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The tiny hamlet of Little Barrow sits on the end of a low sandstone ridge above the Gowy Marshes. The few buildings cluster around the Foxcote Manor pub (unfortunately closed down when last visited). Originally The Railway, it has been a pub since about 1850, though the buildings are older dwellings. The Foxcote Manor was originally a steam locomotive that served the nearby line and station.
|Tarvin and Barrow Station, Little Barrow
This station on the Cheshire Lines Committee railway to Chester first opened in 1874. It was marked as Tarvin and Barrow Station on the map of that time, which also shows the quarry over the road from where the stone used to construct St. Peter's church in Plemstall was obtained (the stonemason was a notorious local drunk, who presumably frequented the pub up the road). The station was once busy with shipments of milk from the local pastures and in the years leading up to the First World War was a destination for holidaymakers from the industrial towns to the north-east. It was closed to passengers in 1953 and is now derelict, although the railway line remains in use.
|Barrow Lodge, Little Barrow|
|Sunken Lane at Little Barrow
This ancient sunken lane drops down steeply from the centre of Little Barrow, carving its way deeply through the sandstone bedrock.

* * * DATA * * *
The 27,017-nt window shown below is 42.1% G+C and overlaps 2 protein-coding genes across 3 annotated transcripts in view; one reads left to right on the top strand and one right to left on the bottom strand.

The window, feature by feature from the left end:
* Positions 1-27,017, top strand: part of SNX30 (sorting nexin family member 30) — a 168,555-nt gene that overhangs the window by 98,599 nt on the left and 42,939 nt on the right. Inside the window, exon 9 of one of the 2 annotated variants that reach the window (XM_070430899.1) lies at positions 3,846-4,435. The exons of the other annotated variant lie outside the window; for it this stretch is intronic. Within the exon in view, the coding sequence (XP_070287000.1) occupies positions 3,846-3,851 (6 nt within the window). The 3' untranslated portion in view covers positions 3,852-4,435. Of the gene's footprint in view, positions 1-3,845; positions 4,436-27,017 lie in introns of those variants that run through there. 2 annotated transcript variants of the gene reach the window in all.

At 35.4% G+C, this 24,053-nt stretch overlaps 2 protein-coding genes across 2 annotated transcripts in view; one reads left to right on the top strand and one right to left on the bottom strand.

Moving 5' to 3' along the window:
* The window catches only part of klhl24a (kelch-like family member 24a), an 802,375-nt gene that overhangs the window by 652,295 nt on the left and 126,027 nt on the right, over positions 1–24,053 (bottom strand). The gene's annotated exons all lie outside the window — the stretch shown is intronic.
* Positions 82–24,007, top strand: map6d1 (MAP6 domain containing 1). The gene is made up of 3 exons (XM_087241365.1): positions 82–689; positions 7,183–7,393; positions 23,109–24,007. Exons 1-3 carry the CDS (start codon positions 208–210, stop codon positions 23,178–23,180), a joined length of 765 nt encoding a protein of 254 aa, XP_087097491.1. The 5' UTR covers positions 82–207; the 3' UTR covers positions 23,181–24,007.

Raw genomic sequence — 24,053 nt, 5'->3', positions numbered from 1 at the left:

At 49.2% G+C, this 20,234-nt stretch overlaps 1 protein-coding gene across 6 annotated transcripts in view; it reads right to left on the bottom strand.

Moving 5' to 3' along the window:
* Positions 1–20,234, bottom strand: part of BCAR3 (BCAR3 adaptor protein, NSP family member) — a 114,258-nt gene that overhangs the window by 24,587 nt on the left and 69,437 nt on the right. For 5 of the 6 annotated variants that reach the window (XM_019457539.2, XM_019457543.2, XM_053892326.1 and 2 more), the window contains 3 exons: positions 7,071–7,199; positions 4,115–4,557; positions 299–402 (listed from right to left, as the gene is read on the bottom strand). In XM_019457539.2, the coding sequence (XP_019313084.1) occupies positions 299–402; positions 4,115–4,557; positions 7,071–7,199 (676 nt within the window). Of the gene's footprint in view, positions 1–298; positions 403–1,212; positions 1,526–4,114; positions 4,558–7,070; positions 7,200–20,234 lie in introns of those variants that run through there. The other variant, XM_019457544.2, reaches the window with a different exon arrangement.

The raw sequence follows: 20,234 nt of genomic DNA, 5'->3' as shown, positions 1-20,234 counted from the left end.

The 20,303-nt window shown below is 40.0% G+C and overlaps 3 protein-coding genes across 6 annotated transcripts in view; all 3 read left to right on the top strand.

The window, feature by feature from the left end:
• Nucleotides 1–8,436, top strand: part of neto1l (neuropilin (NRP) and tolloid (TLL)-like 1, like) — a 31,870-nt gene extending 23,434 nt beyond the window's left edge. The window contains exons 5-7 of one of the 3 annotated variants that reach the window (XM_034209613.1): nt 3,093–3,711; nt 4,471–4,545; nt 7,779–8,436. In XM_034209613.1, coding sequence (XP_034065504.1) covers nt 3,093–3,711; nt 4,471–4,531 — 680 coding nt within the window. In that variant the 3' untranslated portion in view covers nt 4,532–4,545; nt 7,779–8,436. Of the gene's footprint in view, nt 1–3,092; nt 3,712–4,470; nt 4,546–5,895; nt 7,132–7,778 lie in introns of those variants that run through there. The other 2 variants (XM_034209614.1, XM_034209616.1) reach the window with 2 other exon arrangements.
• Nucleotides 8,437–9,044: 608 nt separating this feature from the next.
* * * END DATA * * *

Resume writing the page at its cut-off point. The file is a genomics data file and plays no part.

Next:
|Ferma Lane near Little Barrow
Ferma Lane is an ancient way that contours along the eastern edge of the Gowy Marshes from Little Barrow to Great Barrow. The name comes from the Old English for fen. It is now a rough track winding among high hedges of oak, hawthorn, blackthorn, hazel, ash and elder. The diversity of tree types indicates great antiquity, at least 500 years.
|The Gowy Marshes from near Little Barrow
The lower reaches of the River Gowy were once a vast, water-logged marshland bordering a bay on the southern edge of the Mersey. The area then cut northern Cheshire in half and was largely impassable. The original settlements around here, such as Plemstall, Little Barrow, Dunham-on-the-Hill, Ince and Thornton-le-Moors, all grew up on the few isolated sandstone outcrops available. It is thought that the first attempts to drain and dyke the marshes took place in the latter Middle Ages. The area is rich in wild life, whether of the water, land or air.
|Moel Fammau from near Little Barrow|
|The River Gowy